Linked by Thom Holwerda on Fri 31st Aug 2018 23:32 UTC
General Development

The purpose of this text is to provide a reference for University level assembly language and systems programming courses. Specifically, this text addresses the x86-64 instruction set for the popular x86-64 class of processors using the Ubuntu 64-bit Operating System (OS). While the provided code and various examples should work under any Linux-based 64-bit OS, they have only been tested under Ubuntu 14.04 LTS (64-bit).

Your light reading for the weekend.

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Just a little notice
by Kochise on Sun 2nd Sep 2018 12:37 UTC
Kochise
Member since:
2006-03-03

Even though no one seems interested by this topic, I am and I thank you for the info.

Reply Score: 2

RE: Just a little notice
by teco.sb on Sun 2nd Sep 2018 14:14 UTC in reply to "Just a little notice"
teco.sb Member since:
2014-05-08

I'm with you. I find these sort of links very useful.

I have always recommended folks who want to learn assembly to read Programming from the Ground Up (https://savannah.nongnu.org/projects/pgubook/). I still have to read this one to decide if that'll change.

I like the fact that they introduce SSE instructions in chapter 2. Few books that talk about assembly even recognize that SIMD instructions exist.

I don't like the fact that they use the Intel syntax, though. I find instructions like "movq (qNumA), %rax" more intuitive and less error prone than "mov rax, qword [qNumA]". Both of those "move a quad word from memory location qNumA to rax register", but the AT&T syntax is more explicit about your intention. After all, movq, movl, and movzxl are all technically different.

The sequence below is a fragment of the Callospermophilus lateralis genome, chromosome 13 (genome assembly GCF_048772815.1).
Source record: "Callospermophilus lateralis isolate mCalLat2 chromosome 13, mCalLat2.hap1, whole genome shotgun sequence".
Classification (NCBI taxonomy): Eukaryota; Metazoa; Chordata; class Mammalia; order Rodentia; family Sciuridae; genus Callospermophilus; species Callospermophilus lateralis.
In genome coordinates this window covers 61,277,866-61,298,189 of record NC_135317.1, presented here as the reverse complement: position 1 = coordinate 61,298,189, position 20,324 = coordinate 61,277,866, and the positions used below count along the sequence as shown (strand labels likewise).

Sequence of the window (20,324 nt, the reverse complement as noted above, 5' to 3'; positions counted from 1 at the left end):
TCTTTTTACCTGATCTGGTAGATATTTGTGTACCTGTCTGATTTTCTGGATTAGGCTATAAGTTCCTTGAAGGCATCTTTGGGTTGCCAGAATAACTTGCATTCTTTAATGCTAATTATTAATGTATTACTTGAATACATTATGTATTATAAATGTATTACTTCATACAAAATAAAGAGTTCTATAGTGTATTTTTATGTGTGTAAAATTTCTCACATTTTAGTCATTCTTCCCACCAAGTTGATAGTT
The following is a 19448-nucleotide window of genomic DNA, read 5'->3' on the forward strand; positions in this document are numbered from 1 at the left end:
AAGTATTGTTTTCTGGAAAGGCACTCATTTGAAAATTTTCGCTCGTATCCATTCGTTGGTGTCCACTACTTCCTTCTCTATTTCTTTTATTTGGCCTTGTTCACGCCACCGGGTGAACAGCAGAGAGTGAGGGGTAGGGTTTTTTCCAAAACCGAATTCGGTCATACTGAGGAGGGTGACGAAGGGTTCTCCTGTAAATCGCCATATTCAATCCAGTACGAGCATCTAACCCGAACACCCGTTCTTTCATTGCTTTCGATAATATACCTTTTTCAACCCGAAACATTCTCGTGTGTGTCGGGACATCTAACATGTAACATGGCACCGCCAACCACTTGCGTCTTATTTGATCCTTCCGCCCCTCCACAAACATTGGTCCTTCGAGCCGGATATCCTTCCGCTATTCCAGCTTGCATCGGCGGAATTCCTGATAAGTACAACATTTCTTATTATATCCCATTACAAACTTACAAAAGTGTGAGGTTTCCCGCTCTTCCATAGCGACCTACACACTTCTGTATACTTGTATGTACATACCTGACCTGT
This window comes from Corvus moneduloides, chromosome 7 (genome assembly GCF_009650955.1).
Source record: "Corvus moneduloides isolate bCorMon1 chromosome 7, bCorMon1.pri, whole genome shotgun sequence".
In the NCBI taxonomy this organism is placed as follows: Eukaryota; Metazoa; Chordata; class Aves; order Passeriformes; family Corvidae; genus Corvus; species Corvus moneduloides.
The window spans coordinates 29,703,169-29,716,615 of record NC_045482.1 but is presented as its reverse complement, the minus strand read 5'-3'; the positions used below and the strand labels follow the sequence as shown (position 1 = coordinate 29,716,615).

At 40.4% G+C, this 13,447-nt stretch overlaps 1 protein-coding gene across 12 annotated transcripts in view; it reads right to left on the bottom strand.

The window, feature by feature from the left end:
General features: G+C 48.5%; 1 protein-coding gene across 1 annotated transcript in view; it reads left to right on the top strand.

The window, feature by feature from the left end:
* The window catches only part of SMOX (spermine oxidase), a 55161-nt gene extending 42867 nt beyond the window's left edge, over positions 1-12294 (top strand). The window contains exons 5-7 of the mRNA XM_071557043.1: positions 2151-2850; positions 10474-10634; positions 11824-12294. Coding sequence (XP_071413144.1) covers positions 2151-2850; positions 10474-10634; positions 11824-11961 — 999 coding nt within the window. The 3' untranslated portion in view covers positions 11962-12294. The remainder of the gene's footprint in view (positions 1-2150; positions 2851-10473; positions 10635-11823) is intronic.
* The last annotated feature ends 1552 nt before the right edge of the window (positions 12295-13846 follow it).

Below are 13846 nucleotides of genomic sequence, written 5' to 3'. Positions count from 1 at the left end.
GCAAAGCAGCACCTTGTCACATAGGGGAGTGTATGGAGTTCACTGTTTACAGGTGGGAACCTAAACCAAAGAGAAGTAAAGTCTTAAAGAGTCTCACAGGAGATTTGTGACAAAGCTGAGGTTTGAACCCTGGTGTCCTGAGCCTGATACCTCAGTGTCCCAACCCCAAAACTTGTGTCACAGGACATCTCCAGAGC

Edited 2018-09-02 14:14 UTC

Reply Score: 3

RE[2]: Just a little notice
by emojim on Sun 2nd Sep 2018 17:26 UTC in reply to "RE: Just a little notice"
emojim Member since:
2018-08-07

I don't like the fact that they use the Intel syntax, though. I find instructions like "movq (qNumA), %rax" more intuitive and less error prone than "mov rax, qword [qNumA]". Both of those "move a quad word from memory location qNumA to rax register", but the AT&T syntax is more explicit about your intention. After all, movq, movl, and movzxl are all technically different.


teco.sb,

That does seem more intuitive. I only dabbled with assembly back in the 1900's, but as a Windows user it seems like everything was geared towards Intel syntax.

I'm going to check out that book you recommended and one of these days I'll have another go on Linux.

~j

Edited 2018-09-02 17:27 UTC

Reply Score: 2

RE[3]: Just a little notice
by Kochise on Mon 3rd Sep 2018 06:56 UTC in reply to "RE[2]: Just a little notice"
Kochise Member since:
2006-03-03
RE[2]: Just a little notice
by Alfman on Mon 3rd Sep 2018 07:15 UTC in reply to "RE: Just a little notice"
Alfman Member since:
2011-01-28

teco.sb,


I don't like the fact that they use the Intel syntax, though. I find instructions like "movq (qNumA), %rax" more intuitive and less error prone than "mov rax, qword [qNumA]". Both of those "move a quad word from memory location qNumA to rax register", but the AT&T syntax is more explicit about your intention. After all, movq, movl, and movzxl are all technically different.


Maybe I am biased due to my experience, but I personally don't like the ATT syntax as much. I prefer intel syntax as in NASM/YASM code since it emphasizes the registers being acted upon.

Edited 2018-09-03 07:16 UTC

Reply Score: 2

RE[3]: Just a little notice
by Kochise on Mon 3rd Sep 2018 08:57 UTC in reply to "RE[2]: Just a little notice"
Kochise Member since:
2006-03-03

If only they choose the Motorola syntax...

Reply Score: 1

Wait a moment
by ThomasFuhringer on Mon 3rd Sep 2018 08:06 UTC
ThomasFuhringer
Member since:
2007-01-25

I have always been intrigued by assembly programming and find it, if nothing more, at least a great exercise. To somebody starting out I would, however, suggest to go for ARM assembly (tons of free material out there). It is architecturally less baroque and might somewhere down the road even be useful in the realm of embedded systems.

Reply Score: 3

My Approval
by Dr.Cyber on Mon 3rd Sep 2018 16:38 UTC
Dr.Cyber
Member since:
2017-06-17

I approve of this post.

Reply Score: 0